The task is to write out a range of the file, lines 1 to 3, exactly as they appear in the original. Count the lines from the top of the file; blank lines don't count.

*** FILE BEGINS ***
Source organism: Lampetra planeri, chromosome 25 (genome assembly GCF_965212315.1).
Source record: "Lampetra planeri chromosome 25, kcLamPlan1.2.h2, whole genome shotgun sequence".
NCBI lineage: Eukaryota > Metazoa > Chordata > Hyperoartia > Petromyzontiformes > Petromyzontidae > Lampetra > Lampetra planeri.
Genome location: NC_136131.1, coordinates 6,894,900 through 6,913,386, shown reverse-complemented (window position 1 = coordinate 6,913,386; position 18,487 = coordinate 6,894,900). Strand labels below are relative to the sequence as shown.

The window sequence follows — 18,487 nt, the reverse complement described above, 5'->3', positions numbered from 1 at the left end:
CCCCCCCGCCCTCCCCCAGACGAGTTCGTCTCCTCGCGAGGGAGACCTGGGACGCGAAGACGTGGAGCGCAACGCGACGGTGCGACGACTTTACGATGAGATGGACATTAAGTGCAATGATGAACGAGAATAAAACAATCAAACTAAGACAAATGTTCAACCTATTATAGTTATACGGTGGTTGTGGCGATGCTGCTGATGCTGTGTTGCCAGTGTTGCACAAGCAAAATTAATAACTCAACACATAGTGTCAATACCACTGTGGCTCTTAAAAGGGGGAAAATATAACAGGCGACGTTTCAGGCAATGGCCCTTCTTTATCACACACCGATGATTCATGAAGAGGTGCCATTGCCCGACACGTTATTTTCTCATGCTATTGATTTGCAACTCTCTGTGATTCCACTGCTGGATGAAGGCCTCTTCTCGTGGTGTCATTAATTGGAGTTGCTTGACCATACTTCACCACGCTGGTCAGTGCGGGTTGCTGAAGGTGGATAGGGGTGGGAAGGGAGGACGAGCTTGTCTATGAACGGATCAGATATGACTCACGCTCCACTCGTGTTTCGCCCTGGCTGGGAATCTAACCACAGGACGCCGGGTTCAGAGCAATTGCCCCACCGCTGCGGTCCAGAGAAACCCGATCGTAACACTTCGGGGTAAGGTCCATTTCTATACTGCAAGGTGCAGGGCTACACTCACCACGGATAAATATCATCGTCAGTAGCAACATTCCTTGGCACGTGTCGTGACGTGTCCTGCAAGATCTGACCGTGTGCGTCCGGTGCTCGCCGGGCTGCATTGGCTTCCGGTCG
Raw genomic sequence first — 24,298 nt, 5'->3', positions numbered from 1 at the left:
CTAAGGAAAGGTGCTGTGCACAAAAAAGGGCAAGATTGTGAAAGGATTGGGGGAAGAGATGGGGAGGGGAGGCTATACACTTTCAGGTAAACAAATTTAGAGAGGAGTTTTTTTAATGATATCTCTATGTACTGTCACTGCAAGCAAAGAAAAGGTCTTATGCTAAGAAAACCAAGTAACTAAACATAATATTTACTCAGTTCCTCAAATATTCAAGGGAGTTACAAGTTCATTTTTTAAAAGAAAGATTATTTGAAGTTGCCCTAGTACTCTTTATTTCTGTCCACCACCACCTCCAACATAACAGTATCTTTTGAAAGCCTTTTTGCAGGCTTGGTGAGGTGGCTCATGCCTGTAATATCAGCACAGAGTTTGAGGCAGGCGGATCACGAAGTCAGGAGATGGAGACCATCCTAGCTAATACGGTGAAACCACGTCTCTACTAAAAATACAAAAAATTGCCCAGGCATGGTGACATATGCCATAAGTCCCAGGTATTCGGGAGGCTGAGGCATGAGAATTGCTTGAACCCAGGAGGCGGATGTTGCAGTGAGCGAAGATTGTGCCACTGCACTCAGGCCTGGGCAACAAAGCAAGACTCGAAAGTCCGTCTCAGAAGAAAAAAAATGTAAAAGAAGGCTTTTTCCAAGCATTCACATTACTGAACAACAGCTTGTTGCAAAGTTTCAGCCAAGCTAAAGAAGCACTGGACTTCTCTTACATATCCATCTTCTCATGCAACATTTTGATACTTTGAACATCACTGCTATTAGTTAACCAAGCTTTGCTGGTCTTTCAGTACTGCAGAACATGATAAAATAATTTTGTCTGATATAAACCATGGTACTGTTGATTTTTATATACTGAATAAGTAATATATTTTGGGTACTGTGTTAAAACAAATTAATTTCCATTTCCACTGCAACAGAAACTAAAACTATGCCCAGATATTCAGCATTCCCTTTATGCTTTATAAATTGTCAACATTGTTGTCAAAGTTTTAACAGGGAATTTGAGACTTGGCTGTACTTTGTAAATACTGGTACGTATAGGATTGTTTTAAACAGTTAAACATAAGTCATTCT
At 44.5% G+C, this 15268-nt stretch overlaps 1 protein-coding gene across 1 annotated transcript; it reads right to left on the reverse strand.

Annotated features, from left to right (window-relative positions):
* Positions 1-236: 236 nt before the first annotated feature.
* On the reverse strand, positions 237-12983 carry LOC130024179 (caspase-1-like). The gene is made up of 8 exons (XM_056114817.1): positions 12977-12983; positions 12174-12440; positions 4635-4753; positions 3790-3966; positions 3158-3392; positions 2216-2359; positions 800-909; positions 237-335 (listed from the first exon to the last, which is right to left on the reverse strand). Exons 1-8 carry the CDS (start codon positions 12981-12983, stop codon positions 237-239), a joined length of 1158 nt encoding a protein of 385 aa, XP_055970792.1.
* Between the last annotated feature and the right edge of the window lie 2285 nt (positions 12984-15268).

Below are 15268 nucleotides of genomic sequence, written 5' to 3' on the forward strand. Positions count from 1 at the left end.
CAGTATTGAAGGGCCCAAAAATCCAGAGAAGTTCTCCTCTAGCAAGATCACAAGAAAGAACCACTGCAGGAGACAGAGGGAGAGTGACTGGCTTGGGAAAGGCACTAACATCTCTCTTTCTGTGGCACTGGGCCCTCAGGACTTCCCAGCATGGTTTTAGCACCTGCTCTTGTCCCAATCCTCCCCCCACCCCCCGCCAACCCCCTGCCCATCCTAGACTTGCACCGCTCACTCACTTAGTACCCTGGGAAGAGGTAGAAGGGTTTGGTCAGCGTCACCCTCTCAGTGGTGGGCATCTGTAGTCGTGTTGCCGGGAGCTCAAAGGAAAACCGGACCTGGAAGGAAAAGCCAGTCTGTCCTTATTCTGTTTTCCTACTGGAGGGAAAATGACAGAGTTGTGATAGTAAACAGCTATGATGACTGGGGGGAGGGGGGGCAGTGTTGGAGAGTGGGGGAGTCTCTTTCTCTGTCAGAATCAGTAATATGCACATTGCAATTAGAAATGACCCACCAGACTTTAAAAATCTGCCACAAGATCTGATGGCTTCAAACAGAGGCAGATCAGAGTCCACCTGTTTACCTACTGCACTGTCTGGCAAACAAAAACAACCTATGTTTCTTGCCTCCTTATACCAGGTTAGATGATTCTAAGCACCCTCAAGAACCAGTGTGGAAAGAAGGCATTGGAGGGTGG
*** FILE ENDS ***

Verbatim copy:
Source organism: Lampetra planeri, chromosome 25 (genome assembly GCF_965212315.1).
Source record: "Lampetra planeri chromosome 25, kcLamPlan1.2.h2, whole genome shotgun sequence".
NCBI lineage: Eukaryota > Metazoa > Chordata > Hyperoartia > Petromyzontiformes > Petromyzontidae > Lampetra > Lampetra planeri.